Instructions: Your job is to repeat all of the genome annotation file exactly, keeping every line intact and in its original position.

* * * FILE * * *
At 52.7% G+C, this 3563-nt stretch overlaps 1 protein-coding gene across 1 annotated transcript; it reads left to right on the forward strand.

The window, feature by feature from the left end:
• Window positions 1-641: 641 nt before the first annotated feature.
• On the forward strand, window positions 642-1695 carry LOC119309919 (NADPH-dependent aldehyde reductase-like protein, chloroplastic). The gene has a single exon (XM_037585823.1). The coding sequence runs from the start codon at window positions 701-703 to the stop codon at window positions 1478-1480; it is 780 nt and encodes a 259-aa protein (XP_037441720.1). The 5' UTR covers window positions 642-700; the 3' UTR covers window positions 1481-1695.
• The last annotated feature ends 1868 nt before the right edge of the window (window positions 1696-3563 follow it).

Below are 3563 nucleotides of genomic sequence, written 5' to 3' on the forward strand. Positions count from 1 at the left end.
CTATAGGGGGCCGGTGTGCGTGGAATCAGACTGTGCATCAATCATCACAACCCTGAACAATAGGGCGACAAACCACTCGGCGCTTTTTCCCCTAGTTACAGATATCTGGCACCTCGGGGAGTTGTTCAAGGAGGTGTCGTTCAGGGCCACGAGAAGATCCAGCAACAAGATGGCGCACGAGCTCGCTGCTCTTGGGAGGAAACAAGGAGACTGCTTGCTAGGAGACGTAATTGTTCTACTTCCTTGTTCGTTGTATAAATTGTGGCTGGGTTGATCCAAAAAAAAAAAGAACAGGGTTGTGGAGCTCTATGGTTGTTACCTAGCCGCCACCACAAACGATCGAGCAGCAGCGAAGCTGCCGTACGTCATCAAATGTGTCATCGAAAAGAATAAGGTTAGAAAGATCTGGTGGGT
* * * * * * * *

At 52.7% G+C, this 3563-nt stretch overlaps 1 protein-coding gene across 1 annotated transcript; it reads left to right on the forward strand.

The window, feature by feature from the left end:
• Window positions 1-641: 641 nt before the first annotated feature.
• On the forward strand, window positions 642-1695 carry LOC119309919 (NADPH-dependent aldehyde reductase-like protein, chloroplastic). The gene has a single exon (XM_037585823.1). The coding sequence runs from the start codon at window positions 701-703 to the stop codon at window positions 1478-1480; it is 780 nt and encodes a 259-aa protein (XP_037441720.1). The 5' UTR covers window positions 642-700; the 3' UTR covers window positions 1481-1695.
• The last annotated feature ends 1868 nt before the right edge of the window (window positions 1696-3563 follow it).

Below are 3563 nucleotides of genomic sequence, written 5' to 3' on the forward strand. Positions count from 1 at the left end.
CTATAGGGGGCCGGTGTGCGTGGAATCAGACTGTGCATCAATCATCACAACCCTGAACAATAGGGCGACAAACCACTCGGCGCTTTTTCCCCTAGTTACAGATATCTGGCACCTCGGGGAGTTGTTCAAGGAGGTGTCGTTCAGGGCCACGAGAAGATCCAGCAACAAGATGGCGCACGAGCTCGCTGCTCTTGGGAGGAAACAAGGAGACTGCTTGCTAGGAGACGTAATTGTTCTACTTCCTTGTTCGTTGTATAAATTGTGGCTGGGTTGATCCAAAAAAAAAAAGAACAGGGTTGTGGAGCTCTATGGTTGTTACCTAGCCGCCACCACAAACGATCGAGCAGCAGCGAAGCTGCCGTACGTCATCAAATGTGTCATCGAAAAGAATAAGGTTAGAAAGATCTGGTGGGT